Saturday, 18 April 2009

Road Trip - Part 6

Saturday 21st March – Addo to Chintsa

We got up, had some breakfast and took pretty unpleasant showers in the highly sulphuric water at the backpackers. If you have ever smelt a stinkbomb you will have some idea of what the water smelt like! Hopefully we didn't smell as bad once we were finished!

We set off with the aim of reaching Chintsa near East London and the highly recommended Buccaneers Backpackers.

We decided that we would take the most direct route back to the N2 highway then head for Grahamstown. As with most of these routes it swiftly and unexpectedly turned into a gravel road, not favoured by Elaine! Unfortunately this one was about 70km long so she had a bit of a nervous hour, gripping the door handle tightly and taking sharp intakes of breath very time the road got really rough. The roads themselves are generally not too bad but the dust and noise of flying stones and sliding tyres can be a little unnerving.

Eventually we got back onto the highway and made good progress towards Grahamstown. The scenery had changed again. Gone were the lush green forests, replaced by towering Aloe Ferox and various cacti. Even the trees were noticeably different as we headed towards the more tropical environment.

We stopped in Grahamstown for some lunch and to stock up with supplies. This is the area where the ‘1820 Settlers’ were granted land and equipment by the British Government and Cape authorities, one of the largest settlements of British people in Africa. Many of the settlers turned their back on agriculture and moved to the towns, hence the visible Victorian/Georgian influence in Grahamstown today.

After an interesting hour walking around the city we continued our journey via East London to Chintsa on the Wild Coast, overtaking a fine array of vintage cars en route which were taking part in some kind of rally.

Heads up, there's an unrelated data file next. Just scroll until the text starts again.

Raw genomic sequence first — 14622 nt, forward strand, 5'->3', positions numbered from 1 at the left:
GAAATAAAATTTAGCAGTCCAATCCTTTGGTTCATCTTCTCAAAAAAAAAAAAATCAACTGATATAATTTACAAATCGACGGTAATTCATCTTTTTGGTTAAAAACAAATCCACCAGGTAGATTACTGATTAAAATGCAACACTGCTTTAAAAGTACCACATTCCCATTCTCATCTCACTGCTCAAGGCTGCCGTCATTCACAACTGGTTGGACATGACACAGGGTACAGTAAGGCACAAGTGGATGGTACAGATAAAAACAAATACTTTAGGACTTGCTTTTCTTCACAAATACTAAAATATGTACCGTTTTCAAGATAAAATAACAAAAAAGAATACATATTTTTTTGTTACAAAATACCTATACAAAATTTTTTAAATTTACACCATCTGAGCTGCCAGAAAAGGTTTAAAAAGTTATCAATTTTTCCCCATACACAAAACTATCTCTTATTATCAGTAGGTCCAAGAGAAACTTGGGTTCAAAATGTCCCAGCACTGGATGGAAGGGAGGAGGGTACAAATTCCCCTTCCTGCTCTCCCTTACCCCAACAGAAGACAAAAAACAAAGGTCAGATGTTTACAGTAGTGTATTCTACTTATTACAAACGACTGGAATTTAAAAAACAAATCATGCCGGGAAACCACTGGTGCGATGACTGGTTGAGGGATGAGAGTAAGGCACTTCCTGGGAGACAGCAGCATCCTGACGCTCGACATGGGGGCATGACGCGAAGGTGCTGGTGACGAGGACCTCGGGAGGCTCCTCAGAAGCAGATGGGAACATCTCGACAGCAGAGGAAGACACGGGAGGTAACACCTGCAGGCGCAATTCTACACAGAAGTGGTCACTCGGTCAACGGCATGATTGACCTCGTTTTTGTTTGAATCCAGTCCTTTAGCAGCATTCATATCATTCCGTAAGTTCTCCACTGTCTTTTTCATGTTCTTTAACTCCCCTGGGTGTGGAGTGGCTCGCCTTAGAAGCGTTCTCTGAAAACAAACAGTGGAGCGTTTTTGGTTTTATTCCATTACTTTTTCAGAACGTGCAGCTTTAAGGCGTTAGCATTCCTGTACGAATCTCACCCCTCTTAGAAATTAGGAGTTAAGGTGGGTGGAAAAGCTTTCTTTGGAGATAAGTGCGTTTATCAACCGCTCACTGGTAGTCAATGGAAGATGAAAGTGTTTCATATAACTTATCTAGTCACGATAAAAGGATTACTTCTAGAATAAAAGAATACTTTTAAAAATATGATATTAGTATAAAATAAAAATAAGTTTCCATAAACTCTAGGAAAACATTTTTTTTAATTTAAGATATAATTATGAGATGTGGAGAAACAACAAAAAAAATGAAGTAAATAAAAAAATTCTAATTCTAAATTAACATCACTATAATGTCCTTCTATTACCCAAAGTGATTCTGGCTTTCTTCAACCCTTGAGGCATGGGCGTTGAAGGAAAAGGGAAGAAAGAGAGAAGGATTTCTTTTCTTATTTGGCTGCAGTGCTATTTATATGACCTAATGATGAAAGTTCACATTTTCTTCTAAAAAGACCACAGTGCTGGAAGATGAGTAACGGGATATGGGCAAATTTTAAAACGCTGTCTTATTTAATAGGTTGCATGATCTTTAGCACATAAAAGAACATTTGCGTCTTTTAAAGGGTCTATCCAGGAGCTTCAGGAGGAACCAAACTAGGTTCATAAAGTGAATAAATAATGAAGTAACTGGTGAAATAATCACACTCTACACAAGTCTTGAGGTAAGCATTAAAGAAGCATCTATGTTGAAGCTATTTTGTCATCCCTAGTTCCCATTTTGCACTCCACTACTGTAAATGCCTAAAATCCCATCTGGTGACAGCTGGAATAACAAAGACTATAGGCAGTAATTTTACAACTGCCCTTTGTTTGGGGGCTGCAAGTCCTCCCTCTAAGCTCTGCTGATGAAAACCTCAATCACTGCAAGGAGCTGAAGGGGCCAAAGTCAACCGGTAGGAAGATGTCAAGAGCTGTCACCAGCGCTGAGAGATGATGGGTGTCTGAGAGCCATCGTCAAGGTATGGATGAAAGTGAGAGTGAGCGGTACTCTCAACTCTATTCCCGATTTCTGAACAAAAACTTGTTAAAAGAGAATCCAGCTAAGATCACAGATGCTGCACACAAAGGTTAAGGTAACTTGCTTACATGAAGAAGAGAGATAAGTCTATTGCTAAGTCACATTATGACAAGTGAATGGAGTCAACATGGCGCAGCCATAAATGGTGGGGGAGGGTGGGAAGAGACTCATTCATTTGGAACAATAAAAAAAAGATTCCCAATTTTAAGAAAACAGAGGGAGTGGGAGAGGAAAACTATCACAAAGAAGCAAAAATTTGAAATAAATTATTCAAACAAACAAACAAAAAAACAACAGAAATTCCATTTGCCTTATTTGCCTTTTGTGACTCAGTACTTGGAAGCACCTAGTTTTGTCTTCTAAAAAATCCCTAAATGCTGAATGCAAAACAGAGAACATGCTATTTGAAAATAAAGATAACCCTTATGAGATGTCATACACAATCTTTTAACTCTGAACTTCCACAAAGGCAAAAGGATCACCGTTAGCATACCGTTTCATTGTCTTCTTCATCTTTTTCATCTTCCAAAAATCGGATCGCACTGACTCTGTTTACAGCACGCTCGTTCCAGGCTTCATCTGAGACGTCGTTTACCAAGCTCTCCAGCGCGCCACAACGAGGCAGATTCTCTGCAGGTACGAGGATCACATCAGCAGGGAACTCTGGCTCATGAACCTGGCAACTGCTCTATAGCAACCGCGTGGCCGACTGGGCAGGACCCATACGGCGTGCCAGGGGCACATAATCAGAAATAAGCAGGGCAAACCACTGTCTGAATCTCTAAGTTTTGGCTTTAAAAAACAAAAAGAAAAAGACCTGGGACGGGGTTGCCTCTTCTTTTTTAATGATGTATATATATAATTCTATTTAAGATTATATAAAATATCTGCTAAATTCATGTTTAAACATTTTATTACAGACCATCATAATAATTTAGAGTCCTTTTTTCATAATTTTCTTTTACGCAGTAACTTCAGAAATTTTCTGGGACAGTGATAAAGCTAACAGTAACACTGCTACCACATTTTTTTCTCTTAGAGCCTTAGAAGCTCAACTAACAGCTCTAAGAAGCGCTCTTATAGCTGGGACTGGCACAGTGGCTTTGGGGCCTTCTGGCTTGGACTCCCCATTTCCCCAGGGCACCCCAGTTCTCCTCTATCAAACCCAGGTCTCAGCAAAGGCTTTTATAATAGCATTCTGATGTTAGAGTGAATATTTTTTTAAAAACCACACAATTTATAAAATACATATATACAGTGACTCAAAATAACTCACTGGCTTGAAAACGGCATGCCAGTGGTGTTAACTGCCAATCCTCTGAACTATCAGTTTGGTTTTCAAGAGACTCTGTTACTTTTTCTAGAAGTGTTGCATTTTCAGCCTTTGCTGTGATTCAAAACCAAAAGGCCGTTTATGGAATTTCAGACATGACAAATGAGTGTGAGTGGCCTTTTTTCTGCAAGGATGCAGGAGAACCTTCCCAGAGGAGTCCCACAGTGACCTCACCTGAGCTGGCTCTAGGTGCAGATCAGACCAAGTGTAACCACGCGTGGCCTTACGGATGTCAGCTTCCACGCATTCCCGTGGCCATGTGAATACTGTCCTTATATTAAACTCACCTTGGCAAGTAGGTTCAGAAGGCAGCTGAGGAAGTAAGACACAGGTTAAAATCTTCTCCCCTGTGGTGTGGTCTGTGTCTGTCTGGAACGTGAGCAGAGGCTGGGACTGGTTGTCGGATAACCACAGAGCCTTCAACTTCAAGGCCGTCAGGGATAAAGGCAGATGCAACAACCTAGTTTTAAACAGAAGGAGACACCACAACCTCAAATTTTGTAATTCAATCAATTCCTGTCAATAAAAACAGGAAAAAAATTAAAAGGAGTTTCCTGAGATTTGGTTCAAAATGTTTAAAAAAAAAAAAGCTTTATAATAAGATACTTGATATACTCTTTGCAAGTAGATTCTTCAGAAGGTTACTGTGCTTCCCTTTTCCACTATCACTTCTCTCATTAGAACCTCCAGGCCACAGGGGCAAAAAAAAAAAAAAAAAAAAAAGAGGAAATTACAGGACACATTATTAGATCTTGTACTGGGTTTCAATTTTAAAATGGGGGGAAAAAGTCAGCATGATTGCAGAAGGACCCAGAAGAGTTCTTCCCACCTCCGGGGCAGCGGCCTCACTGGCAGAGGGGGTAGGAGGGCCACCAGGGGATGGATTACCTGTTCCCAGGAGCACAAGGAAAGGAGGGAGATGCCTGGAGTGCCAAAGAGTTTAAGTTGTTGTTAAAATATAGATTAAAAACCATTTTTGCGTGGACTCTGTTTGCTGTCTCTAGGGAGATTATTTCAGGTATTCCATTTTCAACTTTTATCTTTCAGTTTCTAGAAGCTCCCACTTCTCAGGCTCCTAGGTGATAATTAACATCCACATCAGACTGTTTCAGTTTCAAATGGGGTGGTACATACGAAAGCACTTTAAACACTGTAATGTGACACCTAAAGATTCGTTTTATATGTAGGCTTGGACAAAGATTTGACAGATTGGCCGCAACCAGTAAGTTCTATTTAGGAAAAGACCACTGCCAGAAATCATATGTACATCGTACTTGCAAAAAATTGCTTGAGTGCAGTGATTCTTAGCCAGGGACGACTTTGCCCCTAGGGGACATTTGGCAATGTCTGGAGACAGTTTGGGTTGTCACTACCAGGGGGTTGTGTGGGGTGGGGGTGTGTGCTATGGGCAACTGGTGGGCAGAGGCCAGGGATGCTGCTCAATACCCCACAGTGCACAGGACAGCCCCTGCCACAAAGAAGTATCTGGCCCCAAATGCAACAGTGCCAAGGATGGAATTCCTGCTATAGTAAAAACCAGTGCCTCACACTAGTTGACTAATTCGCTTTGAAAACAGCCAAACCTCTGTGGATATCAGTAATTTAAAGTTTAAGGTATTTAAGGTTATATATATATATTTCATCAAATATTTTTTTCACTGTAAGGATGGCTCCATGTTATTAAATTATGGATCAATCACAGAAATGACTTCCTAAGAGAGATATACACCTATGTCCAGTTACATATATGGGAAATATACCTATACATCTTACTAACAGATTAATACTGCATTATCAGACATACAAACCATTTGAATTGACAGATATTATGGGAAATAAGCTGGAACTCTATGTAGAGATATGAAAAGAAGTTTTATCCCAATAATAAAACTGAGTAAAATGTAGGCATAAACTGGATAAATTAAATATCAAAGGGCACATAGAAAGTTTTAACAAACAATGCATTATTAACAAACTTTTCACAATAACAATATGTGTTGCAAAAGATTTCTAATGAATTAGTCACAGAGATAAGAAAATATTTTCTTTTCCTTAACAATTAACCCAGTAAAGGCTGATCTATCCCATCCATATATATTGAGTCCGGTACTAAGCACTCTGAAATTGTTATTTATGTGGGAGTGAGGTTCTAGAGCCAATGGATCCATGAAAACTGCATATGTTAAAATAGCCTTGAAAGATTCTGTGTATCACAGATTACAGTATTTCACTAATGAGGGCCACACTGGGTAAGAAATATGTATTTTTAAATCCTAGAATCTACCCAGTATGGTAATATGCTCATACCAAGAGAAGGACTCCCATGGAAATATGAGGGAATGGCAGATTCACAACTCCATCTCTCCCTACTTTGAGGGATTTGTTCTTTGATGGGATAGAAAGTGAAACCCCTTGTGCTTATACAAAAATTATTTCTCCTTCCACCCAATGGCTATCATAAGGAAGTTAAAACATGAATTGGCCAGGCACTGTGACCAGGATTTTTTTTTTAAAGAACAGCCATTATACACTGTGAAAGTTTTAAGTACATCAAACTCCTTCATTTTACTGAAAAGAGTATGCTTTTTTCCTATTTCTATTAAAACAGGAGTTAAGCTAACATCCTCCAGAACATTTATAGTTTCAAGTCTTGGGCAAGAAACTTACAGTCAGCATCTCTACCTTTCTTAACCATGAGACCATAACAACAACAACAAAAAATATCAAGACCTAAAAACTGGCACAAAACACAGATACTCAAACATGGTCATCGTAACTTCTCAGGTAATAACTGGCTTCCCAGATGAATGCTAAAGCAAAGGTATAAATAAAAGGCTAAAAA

Again we had to negotiate a very rough track to get to the backpackers, fortunately it was only about 1km long, but what a boneshaker!

We arrived at the fabulous Buccaneers Backpackers and decided to get a safari tent. This cost only little more than pitching our own tent with the added luxury of a proper bed and a wooden deck with views of the lagoon, beach and ocean. We signed up there and then for the traditional Xhosa (the dominant black tribe in the Cape) feast on offer that evening at a very reasonable R60 (£4) including as much wine as you could drink. They also told us that breakfast was free to everyone on a Sunday morning, and that there was free canoe and body board rental too, what a result!

We unpacked the bakkie and made ourselves at home in our very spacious tent. It was at about this time that we noticed that the front registration plate on the bakkie was missing! Oh well, not much we could do about it there and then we’d just have to keep our eyes open and see we could see it on our way out, if not it was probably somewhere near Grahamstown and lost forever! More on this later.

We got into our beach gear and headed off to explore the nearby amenities. First we came to the lagoon and could see the canoes which were free for us to use. Then we came to the wonderful beach, golden sand stretched round the bay as far as the eye could see and the ocean was a deep blue. We walked and watched the local Xhosa children playing in the surf and kite surfers speeding over the waves pulled by the wind.

Having topped up the tan and had a good walk for a couple of hours it was time to get ready to eat and drink! There were plenty of takers for the feast night and the large room had quite a buzz about it as dish after dish came out to load up the buffet table. The food was great, corn bread, chicken, lamb, rice and lots of things that I simply didn’t recognise. Elaine and I joined forces with a Swiss couple to show the large group of Americans just how to abuse the free wine situation, suffice it to say that Team Europe & Africa slept very soundly that night!

When we woke the following morning we decided that the previous day had been so much fun we would stop for another night, which we booked before taking advantage of the free breakfast and lots of coffee to combat the strange headaches we had developed, must have been the sea air!

Another day on the beach followed, collecting masses of shells for Elaine to put to good use in a future project and a bit of canoeing thrown in for good measure. If you look closely at the view of the backpackers from the beach you will see the safari tents poking out of the hill surrounded by the rest of the backpacker’s buildings.

We enjoyed a spaghetti bolognese at the backpackers in the evening and spent some time in the bar afterwards rounding off what had been a very enjoyable and relaxing stay.

We will definitely be back.

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